I find it somewhat ironic – albeit, in reality it is rather tragic – that Moscow’s Patriarchate holds the Ukrainian problem to be a political problem. Perhaps that is how it is perceived through the lens of a “Russian worldview.” But the exclusive motivation and sole intention of the Ecumenical Patriarch is to resolve an ecclesiastical problem, which the Church of Russia created and exacerbated arguably for political reasons.
There are very few national Orthodox Churches that can claim full independence from politics.
On the other hand, while critics deride and denigrate the Ecumenical Patriarchate as lacking freedom, the reality is that the Ecumenical Patriarch enjoys far greater freedom than, for example, the Church of Russia. In the case of Constantinople, there is no history of complicit conduct with communist leaders and there has never been national support for military campaigns by political leaders.
The Patriarchate of Moscow thinks that Constantinople has now lost the role of being first in honour in inter-Orthodox relations, because half of all the Orthodox Christians in the world are not in communion with it. What do you think? How does the future look today?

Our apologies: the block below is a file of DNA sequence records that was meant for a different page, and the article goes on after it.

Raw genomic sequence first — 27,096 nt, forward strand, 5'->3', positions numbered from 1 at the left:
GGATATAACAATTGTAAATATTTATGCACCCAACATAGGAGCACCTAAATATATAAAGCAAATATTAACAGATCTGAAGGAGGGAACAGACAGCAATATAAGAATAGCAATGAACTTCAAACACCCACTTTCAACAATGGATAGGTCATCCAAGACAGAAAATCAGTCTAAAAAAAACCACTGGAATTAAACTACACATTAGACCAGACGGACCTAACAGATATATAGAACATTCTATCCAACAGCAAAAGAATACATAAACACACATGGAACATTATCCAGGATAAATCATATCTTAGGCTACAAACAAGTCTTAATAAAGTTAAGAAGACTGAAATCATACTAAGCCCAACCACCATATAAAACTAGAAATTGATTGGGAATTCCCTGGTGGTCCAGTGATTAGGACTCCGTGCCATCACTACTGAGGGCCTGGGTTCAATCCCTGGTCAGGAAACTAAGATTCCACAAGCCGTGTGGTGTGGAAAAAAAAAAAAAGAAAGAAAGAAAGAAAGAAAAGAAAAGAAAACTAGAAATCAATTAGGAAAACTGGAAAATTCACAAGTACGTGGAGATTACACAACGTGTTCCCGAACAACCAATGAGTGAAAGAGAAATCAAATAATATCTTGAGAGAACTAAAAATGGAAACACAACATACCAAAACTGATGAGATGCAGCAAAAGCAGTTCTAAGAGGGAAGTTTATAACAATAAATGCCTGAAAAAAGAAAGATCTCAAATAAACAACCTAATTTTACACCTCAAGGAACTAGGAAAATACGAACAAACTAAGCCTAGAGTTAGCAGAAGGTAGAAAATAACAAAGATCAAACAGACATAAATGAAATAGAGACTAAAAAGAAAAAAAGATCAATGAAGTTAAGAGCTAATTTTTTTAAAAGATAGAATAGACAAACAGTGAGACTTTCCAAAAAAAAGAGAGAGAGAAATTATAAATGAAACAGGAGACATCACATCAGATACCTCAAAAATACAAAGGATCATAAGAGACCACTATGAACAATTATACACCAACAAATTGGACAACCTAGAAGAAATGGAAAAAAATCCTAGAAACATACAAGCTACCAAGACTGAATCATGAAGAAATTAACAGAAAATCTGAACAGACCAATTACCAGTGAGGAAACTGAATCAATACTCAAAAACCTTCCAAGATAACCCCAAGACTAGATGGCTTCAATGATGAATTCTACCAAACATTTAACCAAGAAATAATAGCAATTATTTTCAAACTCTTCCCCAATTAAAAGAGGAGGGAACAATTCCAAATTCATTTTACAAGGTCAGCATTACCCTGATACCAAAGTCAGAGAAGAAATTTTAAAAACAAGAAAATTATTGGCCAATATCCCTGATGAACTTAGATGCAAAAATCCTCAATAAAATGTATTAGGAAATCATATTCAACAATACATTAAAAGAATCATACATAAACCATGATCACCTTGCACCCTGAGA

Moscow has long resisted and routinely obstructed the leadership of Constantinople on the basis of power and numbers. But it would be absurd for Moscow to question this leadership on the basis of church history and church canons. I sometimes wonder how Moscow can even dare to blame Constantinople for monopoly! Moscow should remember that, like many – if not most – of the Orthodox Churches elevated after the first millennium to the status of “autocephaly,”
Moscow should remember that, like many – if not most – of the Orthodox Churches elevated after the first millennium to the status of “autocephaly,” Russia received its own independence by the very same Constantinople and by-and-large through the very same process as Ukraine has today rightfully requested its own.Again, as the saying goes, you cannot have your cake and eat it, too. You cannot accept Constantinople’s right to grant autocephaly to some Churches but then question Constantinople’s actions as “papal” when it does the same for others.
If Christians are divided, how can we hope that the world will be united and in peace. Patriarch Bartholomew, as his predecessors, is a man of unity. How is he living this situation? What are your hopes now?
The Ecumenical Patriarch has been patient for many decades on the question of Ukraine,
hoping and praying that the Church of Russia would assume appropriate initiatives to resolve the problems there instead of indiscriminately hurling the epithet of “schismatic” on millions of innocent Orthodox Christians there.
We should remember that the first action declaring schism in Ukraine was sparked off by Russia years ago. By the same token, the first action declaring excommunication against Constantinople was taken by Russia just recently. The Ecumenical Patriarch has not retaliated against Russia’s decision to cut communion with millions of Orthodox Christians in Europe and Britain, Australia and Asia, North and South America, and even Mount Athos!